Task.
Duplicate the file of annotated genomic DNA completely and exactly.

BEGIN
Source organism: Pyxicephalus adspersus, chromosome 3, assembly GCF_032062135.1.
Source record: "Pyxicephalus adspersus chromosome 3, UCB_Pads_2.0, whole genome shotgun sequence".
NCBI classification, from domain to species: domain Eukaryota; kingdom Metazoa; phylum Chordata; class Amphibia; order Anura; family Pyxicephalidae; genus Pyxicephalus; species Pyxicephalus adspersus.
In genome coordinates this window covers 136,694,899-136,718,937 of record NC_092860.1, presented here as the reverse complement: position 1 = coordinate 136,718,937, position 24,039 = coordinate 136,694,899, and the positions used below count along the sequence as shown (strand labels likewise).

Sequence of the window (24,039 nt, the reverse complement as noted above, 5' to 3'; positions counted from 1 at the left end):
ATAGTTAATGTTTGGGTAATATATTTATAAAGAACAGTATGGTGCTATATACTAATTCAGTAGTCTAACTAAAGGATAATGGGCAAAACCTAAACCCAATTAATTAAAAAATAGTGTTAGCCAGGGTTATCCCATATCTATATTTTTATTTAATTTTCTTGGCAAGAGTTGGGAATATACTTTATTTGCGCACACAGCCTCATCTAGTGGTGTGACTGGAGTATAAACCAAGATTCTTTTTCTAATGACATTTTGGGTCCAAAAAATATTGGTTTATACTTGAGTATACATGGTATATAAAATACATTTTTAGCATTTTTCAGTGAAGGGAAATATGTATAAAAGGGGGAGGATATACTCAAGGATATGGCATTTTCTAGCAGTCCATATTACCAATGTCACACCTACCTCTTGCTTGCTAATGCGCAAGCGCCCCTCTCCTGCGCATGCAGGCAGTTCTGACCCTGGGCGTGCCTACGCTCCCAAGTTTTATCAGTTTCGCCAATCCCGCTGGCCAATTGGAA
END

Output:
Source organism: Pyxicephalus adspersus, chromosome 3, assembly GCF_032062135.1.
Source record: "Pyxicephalus adspersus chromosome 3, UCB_Pads_2.0, whole genome shotgun sequence".
NCBI classification, from domain to species: domain Eukaryota; kingdom Metazoa; phylum Chordata; class Amphibia; order Anura; family Pyxicephalidae; genus Pyxicephalus; species Pyxicephalus adspersus.
In genome coordinates this window covers 136,694,899-136,718,937 of record NC_092860.1, presented here as the reverse complement: position 1 = coordinate 136,718,937, position 24,039 = coordinate 136,694,899, and the positions used below count along the sequence as shown (strand labels likewise).

Sequence of the window (24,039 nt, the reverse complement as noted above, 5' to 3'; positions counted from 1 at the left end):
ATAGTTAATGTTTGGGTAATATATTTATAAAGAACAGTATGGTGCTATATACTAATTCAGTAGTCTAACTAAAGGATAATGGGCAAAACCTAAACCCAATTAATTAAAAAATAGTGTTAGCCAGGGTTATCCCATATCTATATTTTTATTTAATTTTCTTGGCAAGAGTTGGGAATATACTTTATTTGCGCACACAGCCTCATCTAGTGGTGTGACTGGAGTATAAACCAAGATTCTTTTTCTAATGACATTTTGGGTCCAAAAAATATTGGTTTATACTTGAGTATACATGGTATATAAAATACATTTTTAGCATTTTTCAGTGAAGGGAAATATGTATAAAAGGGGGAGGATATACTCAAGGATATGGCATTTTCTAGCAGTCCATATTACCAATGTCACACCTACCTCTTGCTTGCTAATGCGCAAGCGCCCCTCTCCTGCGCATGCAGGCAGTTCTGACCCTGGGCGTGCCTACGCTCCCAAGTTTTATCAGTTTCGCCAATCCCGCTGGCCAATTGGAA